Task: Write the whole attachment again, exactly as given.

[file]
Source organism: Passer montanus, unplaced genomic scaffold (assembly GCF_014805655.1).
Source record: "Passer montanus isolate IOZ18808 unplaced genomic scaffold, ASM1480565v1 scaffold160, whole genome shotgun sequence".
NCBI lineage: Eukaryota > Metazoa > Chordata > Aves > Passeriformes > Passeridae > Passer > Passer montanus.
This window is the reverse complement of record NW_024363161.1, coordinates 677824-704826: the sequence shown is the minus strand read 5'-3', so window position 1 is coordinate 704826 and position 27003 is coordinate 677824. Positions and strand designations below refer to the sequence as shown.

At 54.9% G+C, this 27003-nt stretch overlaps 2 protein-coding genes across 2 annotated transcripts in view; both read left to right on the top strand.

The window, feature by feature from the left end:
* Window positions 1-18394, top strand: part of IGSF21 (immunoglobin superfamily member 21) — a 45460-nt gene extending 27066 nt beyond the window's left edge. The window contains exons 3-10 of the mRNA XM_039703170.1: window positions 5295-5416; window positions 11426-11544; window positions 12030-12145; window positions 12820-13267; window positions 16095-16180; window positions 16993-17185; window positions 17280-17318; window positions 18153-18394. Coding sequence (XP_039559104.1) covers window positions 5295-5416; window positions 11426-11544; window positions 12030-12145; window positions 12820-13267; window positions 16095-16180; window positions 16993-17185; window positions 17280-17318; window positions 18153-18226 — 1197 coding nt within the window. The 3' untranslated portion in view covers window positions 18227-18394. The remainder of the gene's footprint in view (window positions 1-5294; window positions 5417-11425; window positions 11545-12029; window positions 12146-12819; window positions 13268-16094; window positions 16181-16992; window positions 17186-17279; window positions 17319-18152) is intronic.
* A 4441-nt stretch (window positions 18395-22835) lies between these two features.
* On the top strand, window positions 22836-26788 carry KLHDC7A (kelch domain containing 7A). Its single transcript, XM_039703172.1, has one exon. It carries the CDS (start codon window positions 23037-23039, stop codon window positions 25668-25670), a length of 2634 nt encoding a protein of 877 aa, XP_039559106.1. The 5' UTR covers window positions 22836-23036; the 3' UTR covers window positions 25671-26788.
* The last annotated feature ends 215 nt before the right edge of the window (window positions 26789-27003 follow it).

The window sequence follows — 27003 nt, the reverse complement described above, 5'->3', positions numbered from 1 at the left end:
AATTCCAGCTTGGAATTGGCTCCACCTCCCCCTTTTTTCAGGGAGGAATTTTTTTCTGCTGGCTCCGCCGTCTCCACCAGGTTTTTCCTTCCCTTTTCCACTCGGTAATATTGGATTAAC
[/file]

Source organism: Passer montanus, unplaced genomic scaffold (assembly GCF_014805655.1).
Source record: "Passer montanus isolate IOZ18808 unplaced genomic scaffold, ASM1480565v1 scaffold160, whole genome shotgun sequence".
NCBI lineage: Eukaryota > Metazoa > Chordata > Aves > Passeriformes > Passeridae > Passer > Passer montanus.
This window is the reverse complement of record NW_024363161.1, coordinates 677824-704826: the sequence shown is the minus strand read 5'-3', so window position 1 is coordinate 704826 and position 27003 is coordinate 677824. Positions and strand designations below refer to the sequence as shown.

At 54.9% G+C, this 27003-nt stretch overlaps 2 protein-coding genes across 2 annotated transcripts in view; both read left to right on the top strand.

The window, feature by feature from the left end:
* Window positions 1-18394, top strand: part of IGSF21 (immunoglobin superfamily member 21) — a 45460-nt gene extending 27066 nt beyond the window's left edge. The window contains exons 3-10 of the mRNA XM_039703170.1: window positions 5295-5416; window positions 11426-11544; window positions 12030-12145; window positions 12820-13267; window positions 16095-16180; window positions 16993-17185; window positions 17280-17318; window positions 18153-18394. Coding sequence (XP_039559104.1) covers window positions 5295-5416; window positions 11426-11544; window positions 12030-12145; window positions 12820-13267; window positions 16095-16180; window positions 16993-17185; window positions 17280-17318; window positions 18153-18226 — 1197 coding nt within the window. The 3' untranslated portion in view covers window positions 18227-18394. The remainder of the gene's footprint in view (window positions 1-5294; window positions 5417-11425; window positions 11545-12029; window positions 12146-12819; window positions 13268-16094; window positions 16181-16992; window positions 17186-17279; window positions 17319-18152) is intronic.
* A 4441-nt stretch (window positions 18395-22835) lies between these two features.
* On the top strand, window positions 22836-26788 carry KLHDC7A (kelch domain containing 7A). Its single transcript, XM_039703172.1, has one exon. It carries the CDS (start codon window positions 23037-23039, stop codon window positions 25668-25670), a length of 2634 nt encoding a protein of 877 aa, XP_039559106.1. The 5' UTR covers window positions 22836-23036; the 3' UTR covers window positions 25671-26788.
* The last annotated feature ends 215 nt before the right edge of the window (window positions 26789-27003 follow it).

The window sequence follows — 27003 nt, the reverse complement described above, 5'->3', positions numbered from 1 at the left end:
AATTCCAGCTTGGAATTGGCTCCACCTCCCCCTTTTTTCAGGGAGGAATTTTTTTCTGCTGGCTCCGCCGTCTCCACCAGGTTTTTCCTTCCCTTTTCCACTCGGTAATATTGGATTAAC